"A hereditary" or "an hereditary"

Mike Salovesh t20mxs1 at CORN.CSO.NIU.EDU
Tue May 4 03:36:10 UTC 1999

Grant Barrett declared

> >Personally, when speaking, I never use "an" in front of hereditary,
> >history, etc. It rings false to my ears, though I will use it in print in
> >order not to arouse prescriptivist instincts in editors and professors.
> >
Pafra & Scott Catledge responded:

> Dear Grant--Would you also say "a herb? ;{)

I dunno about Grant, but I  wouldn't mind asking for a herb salad. . .
i.e., a salad with herb sauce or with  a plentiful addition of mixed
herbs. I can't imagine saying "an herb salad" unless imitating someone

Note that I simply ignored the possible choice between "a herb sauce"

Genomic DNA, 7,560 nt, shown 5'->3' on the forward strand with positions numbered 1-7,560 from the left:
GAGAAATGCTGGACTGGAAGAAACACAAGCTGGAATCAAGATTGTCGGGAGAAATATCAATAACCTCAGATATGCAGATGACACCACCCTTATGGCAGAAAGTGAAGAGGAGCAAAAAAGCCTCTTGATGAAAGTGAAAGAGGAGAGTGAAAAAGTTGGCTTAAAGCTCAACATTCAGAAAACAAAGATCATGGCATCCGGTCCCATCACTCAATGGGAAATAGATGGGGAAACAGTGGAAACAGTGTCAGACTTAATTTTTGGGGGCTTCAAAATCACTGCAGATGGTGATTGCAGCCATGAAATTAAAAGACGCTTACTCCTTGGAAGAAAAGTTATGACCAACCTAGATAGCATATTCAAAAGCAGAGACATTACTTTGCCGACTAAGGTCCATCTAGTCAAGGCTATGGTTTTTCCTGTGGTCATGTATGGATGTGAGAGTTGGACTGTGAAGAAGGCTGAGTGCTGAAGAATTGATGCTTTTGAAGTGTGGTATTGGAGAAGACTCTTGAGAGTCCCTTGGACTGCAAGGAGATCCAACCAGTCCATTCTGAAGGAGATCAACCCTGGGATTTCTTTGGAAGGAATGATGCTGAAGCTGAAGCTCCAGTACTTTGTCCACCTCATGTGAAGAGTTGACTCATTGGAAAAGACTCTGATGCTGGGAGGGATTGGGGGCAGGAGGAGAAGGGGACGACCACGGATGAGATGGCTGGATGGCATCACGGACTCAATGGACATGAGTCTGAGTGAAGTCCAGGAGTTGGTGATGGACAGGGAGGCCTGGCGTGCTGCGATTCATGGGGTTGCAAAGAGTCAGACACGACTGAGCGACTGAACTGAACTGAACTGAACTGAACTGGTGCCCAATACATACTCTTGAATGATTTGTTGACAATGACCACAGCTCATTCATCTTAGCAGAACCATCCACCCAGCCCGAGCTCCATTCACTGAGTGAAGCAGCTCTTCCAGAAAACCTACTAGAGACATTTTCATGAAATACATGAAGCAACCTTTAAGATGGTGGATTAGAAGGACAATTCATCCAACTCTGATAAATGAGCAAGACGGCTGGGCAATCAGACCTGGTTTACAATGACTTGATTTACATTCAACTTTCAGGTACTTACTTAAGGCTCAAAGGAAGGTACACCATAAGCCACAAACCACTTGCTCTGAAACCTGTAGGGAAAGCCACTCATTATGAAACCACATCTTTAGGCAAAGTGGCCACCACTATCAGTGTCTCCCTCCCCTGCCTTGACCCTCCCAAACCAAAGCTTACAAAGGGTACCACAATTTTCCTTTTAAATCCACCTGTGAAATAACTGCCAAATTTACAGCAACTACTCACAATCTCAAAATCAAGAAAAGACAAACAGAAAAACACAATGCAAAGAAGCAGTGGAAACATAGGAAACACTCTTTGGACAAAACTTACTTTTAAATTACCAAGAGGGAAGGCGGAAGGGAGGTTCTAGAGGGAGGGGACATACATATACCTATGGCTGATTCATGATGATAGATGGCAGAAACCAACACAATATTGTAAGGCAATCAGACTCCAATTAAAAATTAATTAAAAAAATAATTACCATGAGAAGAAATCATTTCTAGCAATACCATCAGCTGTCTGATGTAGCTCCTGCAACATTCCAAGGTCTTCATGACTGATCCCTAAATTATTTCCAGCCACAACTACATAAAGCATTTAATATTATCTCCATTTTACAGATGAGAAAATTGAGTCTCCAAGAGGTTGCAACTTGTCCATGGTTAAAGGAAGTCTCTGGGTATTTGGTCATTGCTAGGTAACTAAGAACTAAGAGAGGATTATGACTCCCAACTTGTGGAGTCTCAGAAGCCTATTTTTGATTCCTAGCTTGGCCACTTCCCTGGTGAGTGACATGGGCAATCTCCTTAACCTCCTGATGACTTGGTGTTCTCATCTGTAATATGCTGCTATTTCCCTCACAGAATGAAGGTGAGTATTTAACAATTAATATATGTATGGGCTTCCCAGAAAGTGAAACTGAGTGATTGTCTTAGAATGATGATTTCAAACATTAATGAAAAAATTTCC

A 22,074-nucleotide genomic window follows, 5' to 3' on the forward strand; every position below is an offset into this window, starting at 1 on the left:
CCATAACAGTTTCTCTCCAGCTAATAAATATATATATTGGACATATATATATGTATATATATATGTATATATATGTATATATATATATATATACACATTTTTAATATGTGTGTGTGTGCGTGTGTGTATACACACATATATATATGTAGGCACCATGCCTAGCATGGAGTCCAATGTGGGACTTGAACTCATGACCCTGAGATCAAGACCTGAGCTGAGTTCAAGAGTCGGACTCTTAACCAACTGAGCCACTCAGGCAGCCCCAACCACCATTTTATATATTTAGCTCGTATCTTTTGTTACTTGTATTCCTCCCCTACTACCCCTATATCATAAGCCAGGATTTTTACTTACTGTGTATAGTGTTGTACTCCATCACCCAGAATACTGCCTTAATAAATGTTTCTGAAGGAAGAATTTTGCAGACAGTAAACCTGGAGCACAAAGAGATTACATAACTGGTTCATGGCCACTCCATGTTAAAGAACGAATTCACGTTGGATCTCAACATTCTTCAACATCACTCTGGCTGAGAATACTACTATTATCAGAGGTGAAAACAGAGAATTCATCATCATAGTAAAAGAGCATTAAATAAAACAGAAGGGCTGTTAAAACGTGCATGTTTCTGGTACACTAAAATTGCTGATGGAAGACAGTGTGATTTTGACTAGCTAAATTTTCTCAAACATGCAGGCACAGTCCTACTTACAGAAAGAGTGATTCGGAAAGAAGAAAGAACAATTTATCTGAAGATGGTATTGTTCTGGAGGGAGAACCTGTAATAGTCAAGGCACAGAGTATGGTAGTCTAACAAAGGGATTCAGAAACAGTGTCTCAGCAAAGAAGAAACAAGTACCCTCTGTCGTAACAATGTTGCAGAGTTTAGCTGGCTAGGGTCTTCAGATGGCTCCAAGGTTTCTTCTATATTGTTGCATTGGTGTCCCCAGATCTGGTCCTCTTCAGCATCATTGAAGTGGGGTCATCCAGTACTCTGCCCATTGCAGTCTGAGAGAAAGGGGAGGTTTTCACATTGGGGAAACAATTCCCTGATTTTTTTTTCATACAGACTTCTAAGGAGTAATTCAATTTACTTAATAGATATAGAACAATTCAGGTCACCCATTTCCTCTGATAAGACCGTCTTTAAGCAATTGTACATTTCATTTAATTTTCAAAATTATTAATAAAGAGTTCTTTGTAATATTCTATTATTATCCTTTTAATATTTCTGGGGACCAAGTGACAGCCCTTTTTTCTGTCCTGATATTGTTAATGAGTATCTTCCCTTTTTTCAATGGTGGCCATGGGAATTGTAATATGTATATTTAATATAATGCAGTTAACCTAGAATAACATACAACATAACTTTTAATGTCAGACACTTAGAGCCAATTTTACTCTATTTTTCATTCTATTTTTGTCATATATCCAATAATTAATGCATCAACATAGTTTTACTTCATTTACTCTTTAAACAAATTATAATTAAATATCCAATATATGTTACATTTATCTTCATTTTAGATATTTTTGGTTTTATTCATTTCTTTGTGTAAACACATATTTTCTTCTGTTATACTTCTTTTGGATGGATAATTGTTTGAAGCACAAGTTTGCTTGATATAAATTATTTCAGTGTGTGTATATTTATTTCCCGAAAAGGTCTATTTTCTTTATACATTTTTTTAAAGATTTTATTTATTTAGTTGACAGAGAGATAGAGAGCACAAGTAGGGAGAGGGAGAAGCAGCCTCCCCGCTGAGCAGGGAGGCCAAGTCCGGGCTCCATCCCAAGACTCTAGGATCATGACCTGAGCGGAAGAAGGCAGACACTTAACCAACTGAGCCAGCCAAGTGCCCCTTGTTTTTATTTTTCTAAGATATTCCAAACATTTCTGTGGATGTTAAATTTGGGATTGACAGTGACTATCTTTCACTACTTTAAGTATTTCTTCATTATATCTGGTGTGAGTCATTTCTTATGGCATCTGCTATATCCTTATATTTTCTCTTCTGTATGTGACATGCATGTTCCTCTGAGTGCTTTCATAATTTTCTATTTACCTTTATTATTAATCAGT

and "an herb sauce".

There's only one context in which I would feel comfortable saying
something that would sound like "an herb": in reference to the official
Latin motto of the City of Chicago, "the city in a garden".  I can
imagine saying that such-and-such is an urbs in horto kind of
expression. . .  but I'd expect it to make sense only to another
Chicagoan of a certain age.

That's a Chicago thing, with a historical precedent.  I might even point
out that it's a hereditary trait, since my father also was a native

I remember Raven McDavid saying that any Chicagoan who regularly said
"an historical" or "an hereditary" would be an horse's ass.
--  mike salovesh             <salovesh at niu.edu>        PEACE !!!

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